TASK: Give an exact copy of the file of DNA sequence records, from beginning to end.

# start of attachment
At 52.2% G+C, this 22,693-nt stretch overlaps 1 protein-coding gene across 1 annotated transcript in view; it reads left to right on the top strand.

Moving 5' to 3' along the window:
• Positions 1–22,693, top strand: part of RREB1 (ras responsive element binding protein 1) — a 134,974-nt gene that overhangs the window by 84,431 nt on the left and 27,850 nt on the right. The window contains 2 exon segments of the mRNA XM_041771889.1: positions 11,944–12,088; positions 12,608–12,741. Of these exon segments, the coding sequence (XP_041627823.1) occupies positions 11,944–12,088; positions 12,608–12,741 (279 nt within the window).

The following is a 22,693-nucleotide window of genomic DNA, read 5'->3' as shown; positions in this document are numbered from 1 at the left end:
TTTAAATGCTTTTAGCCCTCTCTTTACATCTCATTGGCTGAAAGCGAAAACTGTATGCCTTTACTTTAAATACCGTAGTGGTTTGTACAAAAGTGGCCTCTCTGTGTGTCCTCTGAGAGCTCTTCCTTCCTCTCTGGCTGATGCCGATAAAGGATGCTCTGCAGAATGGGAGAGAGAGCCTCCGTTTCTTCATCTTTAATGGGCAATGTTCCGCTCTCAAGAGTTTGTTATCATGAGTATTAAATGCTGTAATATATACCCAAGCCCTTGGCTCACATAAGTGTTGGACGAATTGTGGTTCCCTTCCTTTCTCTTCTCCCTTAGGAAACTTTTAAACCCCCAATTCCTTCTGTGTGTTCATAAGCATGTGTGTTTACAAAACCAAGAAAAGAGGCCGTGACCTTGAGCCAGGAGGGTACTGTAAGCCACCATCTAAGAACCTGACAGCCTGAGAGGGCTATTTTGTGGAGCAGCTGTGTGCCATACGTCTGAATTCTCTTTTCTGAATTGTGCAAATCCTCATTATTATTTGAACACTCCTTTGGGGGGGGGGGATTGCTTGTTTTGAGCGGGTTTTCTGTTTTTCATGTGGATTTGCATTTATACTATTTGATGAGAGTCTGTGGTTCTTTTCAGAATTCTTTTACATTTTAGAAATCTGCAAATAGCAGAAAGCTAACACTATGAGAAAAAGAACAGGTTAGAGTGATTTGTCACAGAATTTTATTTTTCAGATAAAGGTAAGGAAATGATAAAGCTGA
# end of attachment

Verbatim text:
At 52.2% G+C, this 22,693-nt stretch overlaps 1 protein-coding gene across 1 annotated transcript in view; it reads left to right on the top strand.

Moving 5' to 3' along the window:
• Positions 1–22,693, top strand: part of RREB1 (ras responsive element binding protein 1) — a 134,974-nt gene that overhangs the window by 84,431 nt on the left and 27,850 nt on the right. The window contains 2 exon segments of the mRNA XM_041771889.1: positions 11,944–12,088; positions 12,608–12,741. Of these exon segments, the coding sequence (XP_041627823.1) occupies positions 11,944–12,088; positions 12,608–12,741 (279 nt within the window).

The following is a 22,693-nucleotide window of genomic DNA, read 5'->3' as shown; positions in this document are numbered from 1 at the left end:
TTTAAATGCTTTTAGCCCTCTCTTTACATCTCATTGGCTGAAAGCGAAAACTGTATGCCTTTACTTTAAATACCGTAGTGGTTTGTACAAAAGTGGCCTCTCTGTGTGTCCTCTGAGAGCTCTTCCTTCCTCTCTGGCTGATGCCGATAAAGGATGCTCTGCAGAATGGGAGAGAGAGCCTCCGTTTCTTCATCTTTAATGGGCAATGTTCCGCTCTCAAGAGTTTGTTATCATGAGTATTAAATGCTGTAATATATACCCAAGCCCTTGGCTCACATAAGTGTTGGACGAATTGTGGTTCCCTTCCTTTCTCTTCTCCCTTAGGAAACTTTTAAACCCCCAATTCCTTCTGTGTGTTCATAAGCATGTGTGTTTACAAAACCAAGAAAAGAGGCCGTGACCTTGAGCCAGGAGGGTACTGTAAGCCACCATCTAAGAACCTGACAGCCTGAGAGGGCTATTTTGTGGAGCAGCTGTGTGCCATACGTCTGAATTCTCTTTTCTGAATTGTGCAAATCCTCATTATTATTTGAACACTCCTTTGGGGGGGGGGGATTGCTTGTTTTGAGCGGGTTTTCTGTTTTTCATGTGGATTTGCATTTATACTATTTGATGAGAGTCTGTGGTTCTTTTCAGAATTCTTTTACATTTTAGAAATCTGCAAATAGCAGAAAGCTAACACTATGAGAAAAAGAACAGGTTAGAGTGATTTGTCACAGAATTTTATTTTTCAGATAAAGGTAAGGAAATGATAAAGCTGA